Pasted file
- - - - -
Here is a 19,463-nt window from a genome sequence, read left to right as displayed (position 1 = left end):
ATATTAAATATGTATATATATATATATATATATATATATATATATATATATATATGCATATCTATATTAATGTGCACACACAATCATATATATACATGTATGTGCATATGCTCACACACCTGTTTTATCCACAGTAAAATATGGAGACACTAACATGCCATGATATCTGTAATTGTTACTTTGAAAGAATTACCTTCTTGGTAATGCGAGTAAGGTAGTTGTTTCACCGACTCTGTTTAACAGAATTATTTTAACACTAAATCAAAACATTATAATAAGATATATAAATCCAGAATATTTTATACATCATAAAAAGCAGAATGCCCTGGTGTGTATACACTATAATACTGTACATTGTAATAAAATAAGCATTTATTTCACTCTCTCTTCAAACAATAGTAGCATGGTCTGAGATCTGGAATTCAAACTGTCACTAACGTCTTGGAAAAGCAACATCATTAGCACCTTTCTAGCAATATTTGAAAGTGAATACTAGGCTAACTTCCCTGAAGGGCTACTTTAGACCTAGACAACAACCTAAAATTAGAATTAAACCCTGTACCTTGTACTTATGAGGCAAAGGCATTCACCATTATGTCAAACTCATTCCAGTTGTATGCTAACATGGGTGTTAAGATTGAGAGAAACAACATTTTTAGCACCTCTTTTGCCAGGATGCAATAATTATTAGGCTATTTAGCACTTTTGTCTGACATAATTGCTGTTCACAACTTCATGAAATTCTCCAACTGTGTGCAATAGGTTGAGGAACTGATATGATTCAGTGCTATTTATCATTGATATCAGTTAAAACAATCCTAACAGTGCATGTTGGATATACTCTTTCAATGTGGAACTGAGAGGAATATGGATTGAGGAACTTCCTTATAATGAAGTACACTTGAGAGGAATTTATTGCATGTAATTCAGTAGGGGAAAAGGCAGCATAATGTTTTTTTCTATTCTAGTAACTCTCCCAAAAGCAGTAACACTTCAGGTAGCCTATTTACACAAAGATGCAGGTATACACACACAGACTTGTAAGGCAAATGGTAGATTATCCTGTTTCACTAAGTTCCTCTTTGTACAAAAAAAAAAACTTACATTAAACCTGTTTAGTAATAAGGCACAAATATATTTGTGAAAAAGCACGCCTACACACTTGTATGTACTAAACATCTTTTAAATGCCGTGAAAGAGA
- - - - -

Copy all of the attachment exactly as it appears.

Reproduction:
Here is a 19,463-nt window from a genome sequence, read left to right as displayed (position 1 = left end):
ATATTAAATATGTATATATATATATATATATATATATATATATATATATATATATGCATATCTATATTAATGTGCACACACAATCATATATATACATGTATGTGCATATGCTCACACACCTGTTTTATCCACAGTAAAATATGGAGACACTAACATGCCATGATATCTGTAATTGTTACTTTGAAAGAATTACCTTCTTGGTAATGCGAGTAAGGTAGTTGTTTCACCGACTCTGTTTAACAGAATTATTTTAACACTAAATCAAAACATTATAATAAGATATATAAATCCAGAATATTTTATACATCATAAAAAGCAGAATGCCCTGGTGTGTATACACTATAATACTGTACATTGTAATAAAATAAGCATTTATTTCACTCTCTCTTCAAACAATAGTAGCATGGTCTGAGATCTGGAATTCAAACTGTCACTAACGTCTTGGAAAAGCAACATCATTAGCACCTTTCTAGCAATATTTGAAAGTGAATACTAGGCTAACTTCCCTGAAGGGCTACTTTAGACCTAGACAACAACCTAAAATTAGAATTAAACCCTGTACCTTGTACTTATGAGGCAAAGGCATTCACCATTATGTCAAACTCATTCCAGTTGTATGCTAACATGGGTGTTAAGATTGAGAGAAACAACATTTTTAGCACCTCTTTTGCCAGGATGCAATAATTATTAGGCTATTTAGCACTTTTGTCTGACATAATTGCTGTTCACAACTTCATGAAATTCTCCAACTGTGTGCAATAGGTTGAGGAACTGATATGATTCAGTGCTATTTATCATTGATATCAGTTAAAACAATCCTAACAGTGCATGTTGGATATACTCTTTCAATGTGGAACTGAGAGGAATATGGATTGAGGAACTTCCTTATAATGAAGTACACTTGAGAGGAATTTATTGCATGTAATTCAGTAGGGGAAAAGGCAGCATAATGTTTTTTTCTATTCTAGTAACTCTCCCAAAAGCAGTAACACTTCAGGTAGCCTATTTACACAAAGATGCAGGTATACACACACAGACTTGTAAGGCAAATGGTAGATTATCCTGTTTCACTAAGTTCCTCTTTGTACAAAAAAAAAAACTTACATTAAACCTGTTTAGTAATAAGGCACAAATATATTTGTGAAAAAGCACGCCTACACACTTGTATGTACTAAACATCTTTTAAATGCCGTGAAAGAGA